Saturday, 15 October 2016

Engage your students with Hands On Patterning Centers and Ditch the Worksheets!

I love, love, love using hands-on centers during my guided math time. What I don't love is marking the worksheet follow up pages that often accompany centers.  The more I reflect on my practice, the more I am coming to realize that there does not need to be a worksheet to keep kids accountable.

Math Centers and math activities are a huge part of my math instruction. Students need kinesthetic experiences as much as possible, especially in first grade, where I have spent most of my career.  My first math unit is always Patterning.  That is the one area in math that students all seem to come to first grade with an ability to do.  They can easily recognize and create patterns, so it sets them up for success in math right from the start and helps them approach math with a growth mindset.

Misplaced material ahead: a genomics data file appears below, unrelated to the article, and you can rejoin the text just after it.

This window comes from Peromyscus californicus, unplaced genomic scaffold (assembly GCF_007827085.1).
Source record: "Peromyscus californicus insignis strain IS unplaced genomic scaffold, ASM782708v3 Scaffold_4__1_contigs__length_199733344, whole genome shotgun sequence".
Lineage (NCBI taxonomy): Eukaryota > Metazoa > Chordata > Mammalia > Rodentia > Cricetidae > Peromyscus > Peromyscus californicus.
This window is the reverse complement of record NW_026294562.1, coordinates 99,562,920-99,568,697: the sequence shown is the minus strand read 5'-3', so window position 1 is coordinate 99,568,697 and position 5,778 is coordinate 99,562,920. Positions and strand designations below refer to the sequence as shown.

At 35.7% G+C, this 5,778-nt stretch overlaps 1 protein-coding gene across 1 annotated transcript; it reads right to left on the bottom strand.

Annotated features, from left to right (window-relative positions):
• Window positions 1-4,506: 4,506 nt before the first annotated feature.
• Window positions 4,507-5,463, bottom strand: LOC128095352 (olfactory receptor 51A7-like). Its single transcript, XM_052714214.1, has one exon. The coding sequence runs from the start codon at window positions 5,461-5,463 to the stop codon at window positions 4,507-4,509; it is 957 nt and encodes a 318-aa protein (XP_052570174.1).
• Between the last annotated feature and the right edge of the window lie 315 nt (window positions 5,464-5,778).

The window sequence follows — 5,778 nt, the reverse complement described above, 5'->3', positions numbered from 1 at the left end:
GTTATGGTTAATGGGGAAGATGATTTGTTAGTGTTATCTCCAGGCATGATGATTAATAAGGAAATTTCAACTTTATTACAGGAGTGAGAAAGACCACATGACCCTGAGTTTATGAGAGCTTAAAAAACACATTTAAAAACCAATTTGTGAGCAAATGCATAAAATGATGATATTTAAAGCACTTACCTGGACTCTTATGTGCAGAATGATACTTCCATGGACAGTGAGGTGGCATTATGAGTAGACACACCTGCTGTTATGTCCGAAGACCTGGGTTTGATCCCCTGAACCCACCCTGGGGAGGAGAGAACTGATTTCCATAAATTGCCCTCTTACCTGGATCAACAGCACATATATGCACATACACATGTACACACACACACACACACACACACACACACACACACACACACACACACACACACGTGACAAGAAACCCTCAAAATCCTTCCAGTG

Patterns are everywhere and a pattern scavenger hunt is a perfect spot to start!

Put out the clipboards and send them hunting for patterns to record and you will be amazed at what they draw and write.

Putting out any and all of your math manipulatives and loose parts is also a great way to inspire kids to pattern.

As teachers we want to document their work as proof of learning.  Having students draw to show their work is one way to do it or giving them a worksheet is another. Lately though, I have embraced technology and now have my students show their learning very frequently by taking a picture on our class I-pads.  They love to use the I-pads, so they are motivated to complete their tasks, so they can take a picture and share their work with me.  All of those pictures need a home and I found the app that makes this process super simple.

I absolutely love the app Seesaw - The Learning Journal
(I am not affiliated with Seesaw, I simply love how simple the app is for both me and my students) 

The app is a digital portfolio and so much more.  I only use the app to store their work in their own digital folder, which I can access later for planning, assessing and reporting.  If you are interested in learning more about how the app works, my good friend Erin at Mrs. Beattie's Classroom has written a terrific post about setting up the app to use in the classroom.  You can check out her post {HERE}